Ligaments & Tendons: Their Relationship & Differences

The muscle belly is not the total muscle; its tendons are in a sense a part of the muscle. In fact, the tendon is called the “stroma”, or supporting framework, and the muscle belly is called the “parenchyma”, or the functional tissue of an organ as distinguished from its connective or supporting tissue. Together the stroma and the parenchyma make up a muscle, or muscle-tendon unit, responsible for the movement of the skeletal system and the maintenance of joint integrity.

The latter responsibility is usually attributed to ligaments, but ligaments are actually back-up to muscle-tendon units; if they were tight enough to keep movable skeletal joints “in joint”, we wouldn’t be able to move, because ligaments lack elasticity. Their primary function is to keep a dislocated joint from flying off into space, and come into play only after the muscle-tendon unit has surpassed its limit.

We tend to group ligaments and tendons are together, and think of them of as closer relatives than muscles and tendons; after all, ligaments and tendons are both connective tissue, made from sub-units of parallel collagen fibers. However muscles and tendons, the “muscle-tendon unit”, would more appropriately be grouped together. There are two main differences between tendons and ligaments. The first difference is in their structure.

Structurally, both ligaments and tendons have sub-units of parallel collagen fibers; collagen fibers are inherently elastic because they are parallel fibers of helical crystals, which look like a coiled spring. But while tendon fibers remain in strictly parallel strands, ligament fibers are arranged in parallel layers that are criss-crossed one on top of the other. This criss-cross layering neutralizes the inherent elasticity of the collagen. The only elasticity in ligaments is white elastic fibers between each layer of the ligament, to allow some movement between the layers. But this doesn’t make the ligament itself elastic.

Ligament composition – bundles of white fibrous tissue placed parallel but closely interlaced with one another, presents a white, shining silvery aspect. Ligaments are strong, tough, and not able to extend, and are therefore not involved in stretching. As stated above, ligaments do not become involved in maintaining the integrity of movable joints unless the muscle-tendon units are breached. Because they act as backup to the muscle-tendon unit, elasticity is not a desirable quality. During normal range of motion, ligaments remain lax. So even though they may have some white elastin between the layers, the overall ligament is non-elastic. The elastin between the layers simply allows some change of motion, or direction. If they were all bound together, it would be an almost rigid structure.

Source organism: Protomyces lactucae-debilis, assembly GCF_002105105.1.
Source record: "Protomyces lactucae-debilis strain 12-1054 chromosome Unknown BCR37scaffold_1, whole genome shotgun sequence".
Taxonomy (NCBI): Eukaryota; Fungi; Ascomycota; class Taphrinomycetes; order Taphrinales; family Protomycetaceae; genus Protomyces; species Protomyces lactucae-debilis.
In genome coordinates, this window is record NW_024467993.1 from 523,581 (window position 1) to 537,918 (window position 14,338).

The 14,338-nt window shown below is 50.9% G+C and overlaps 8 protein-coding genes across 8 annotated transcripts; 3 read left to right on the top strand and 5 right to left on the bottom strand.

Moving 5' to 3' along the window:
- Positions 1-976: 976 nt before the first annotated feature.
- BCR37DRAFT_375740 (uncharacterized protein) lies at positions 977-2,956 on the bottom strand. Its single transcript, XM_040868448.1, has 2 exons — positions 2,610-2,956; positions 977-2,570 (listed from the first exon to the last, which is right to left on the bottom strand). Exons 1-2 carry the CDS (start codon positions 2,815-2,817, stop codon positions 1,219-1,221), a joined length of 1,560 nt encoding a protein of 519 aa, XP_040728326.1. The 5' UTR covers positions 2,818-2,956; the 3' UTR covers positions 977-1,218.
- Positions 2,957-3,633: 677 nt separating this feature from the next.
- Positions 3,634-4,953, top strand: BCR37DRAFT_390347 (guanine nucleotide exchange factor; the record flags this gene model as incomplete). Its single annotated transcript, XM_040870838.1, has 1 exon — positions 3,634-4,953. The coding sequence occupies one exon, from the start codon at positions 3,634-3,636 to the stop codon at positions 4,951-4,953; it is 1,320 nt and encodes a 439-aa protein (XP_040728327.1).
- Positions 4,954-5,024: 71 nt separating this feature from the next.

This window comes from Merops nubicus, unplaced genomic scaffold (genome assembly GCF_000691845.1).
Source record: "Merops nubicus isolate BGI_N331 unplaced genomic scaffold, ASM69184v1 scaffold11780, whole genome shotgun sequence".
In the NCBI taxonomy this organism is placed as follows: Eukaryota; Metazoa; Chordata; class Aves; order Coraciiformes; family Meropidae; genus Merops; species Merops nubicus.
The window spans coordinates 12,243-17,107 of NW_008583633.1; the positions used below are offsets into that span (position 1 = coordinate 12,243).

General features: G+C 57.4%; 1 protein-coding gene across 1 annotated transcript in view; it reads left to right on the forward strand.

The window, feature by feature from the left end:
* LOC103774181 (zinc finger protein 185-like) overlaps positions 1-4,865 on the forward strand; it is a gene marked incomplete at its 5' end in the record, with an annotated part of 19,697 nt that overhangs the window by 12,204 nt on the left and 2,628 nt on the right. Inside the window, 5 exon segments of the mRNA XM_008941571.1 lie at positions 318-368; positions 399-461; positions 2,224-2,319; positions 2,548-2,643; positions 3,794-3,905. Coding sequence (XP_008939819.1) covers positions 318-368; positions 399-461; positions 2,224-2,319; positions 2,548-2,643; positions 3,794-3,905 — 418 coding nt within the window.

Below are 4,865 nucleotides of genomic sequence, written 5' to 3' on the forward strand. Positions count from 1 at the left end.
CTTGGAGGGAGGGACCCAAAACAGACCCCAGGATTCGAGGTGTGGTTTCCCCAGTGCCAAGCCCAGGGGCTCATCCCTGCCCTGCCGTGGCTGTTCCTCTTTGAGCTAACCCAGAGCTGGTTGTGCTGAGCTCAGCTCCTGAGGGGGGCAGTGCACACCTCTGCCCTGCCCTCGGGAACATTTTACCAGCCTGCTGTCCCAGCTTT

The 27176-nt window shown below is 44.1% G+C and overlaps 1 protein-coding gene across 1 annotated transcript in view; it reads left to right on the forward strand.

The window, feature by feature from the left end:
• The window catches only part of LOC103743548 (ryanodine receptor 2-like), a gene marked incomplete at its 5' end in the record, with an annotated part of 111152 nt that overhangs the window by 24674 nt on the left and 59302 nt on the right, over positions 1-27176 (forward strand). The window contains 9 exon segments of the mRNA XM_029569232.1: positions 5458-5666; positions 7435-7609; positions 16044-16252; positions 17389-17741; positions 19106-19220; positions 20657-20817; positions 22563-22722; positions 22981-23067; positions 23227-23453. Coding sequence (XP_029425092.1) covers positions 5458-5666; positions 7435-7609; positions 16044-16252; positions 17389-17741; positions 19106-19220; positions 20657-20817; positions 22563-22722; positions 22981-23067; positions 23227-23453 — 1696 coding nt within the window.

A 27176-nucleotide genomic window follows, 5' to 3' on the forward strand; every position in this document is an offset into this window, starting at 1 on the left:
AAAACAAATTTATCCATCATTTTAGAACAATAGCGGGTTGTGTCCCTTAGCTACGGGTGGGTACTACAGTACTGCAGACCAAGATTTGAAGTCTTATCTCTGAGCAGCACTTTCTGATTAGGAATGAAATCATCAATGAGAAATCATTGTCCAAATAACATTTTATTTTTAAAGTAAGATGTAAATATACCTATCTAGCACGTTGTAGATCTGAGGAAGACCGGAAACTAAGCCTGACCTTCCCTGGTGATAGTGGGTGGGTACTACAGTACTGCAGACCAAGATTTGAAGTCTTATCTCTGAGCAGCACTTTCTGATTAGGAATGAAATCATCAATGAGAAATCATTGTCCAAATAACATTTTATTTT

So again, while ligament fibers are criss-cross and overlapped, tendon fibers are parallel and twisting. The reason the tendon is twisting, by the way, is because each one of its collagen fibers is twisting, so when you put them together they tend to twist, just like the DNA helix. When you put DNA molecules together, each one twists the next, and that in turn twists the next one, and then finally by the third twist you’ve got a chromosome. In the same way, the inherent twisting of the collagen fiber creates the twisting in the tendon.

[The human body does have four examples of truly elastic ligaments, however. They are:

  1. Ligamentum flavum, made from yellow elastic fibers rather than white elastic fibers, coloring the ligament yellow. It runs through the entire spinal column, all the way from top to bottom. Because its job is to protect the spinal cord from the spinal column, it doesn’t hold anything in place or stop any joints from dislocating. It is a soft elastic curtain which gives with all the movements of the spinal column.
  2. Broad ligament of the uterus holds the uterus in place, and of course has to stretch when the uterus expands, which is why it’s elastic.
  3. The vocal chords. We have two sets of vocal chords: vocal ligaments and vocal muscles. We get falsetto by relaxing the muscles so that nothing but the ligament is vibrating. The chords stretch to get a feel for pitch change.
  4. The suspensory ligaments in the lens of the eye. They have to be elastic, because when the eye muscles want to change the diameter of the lens, the ligaments have to stretch.

The second difference between tendons and ligaments is that while ligaments are totally passive structure, tendons are active structure [this includes retinaculae*]. This is because the helical crystals in tendons are piezoelectric.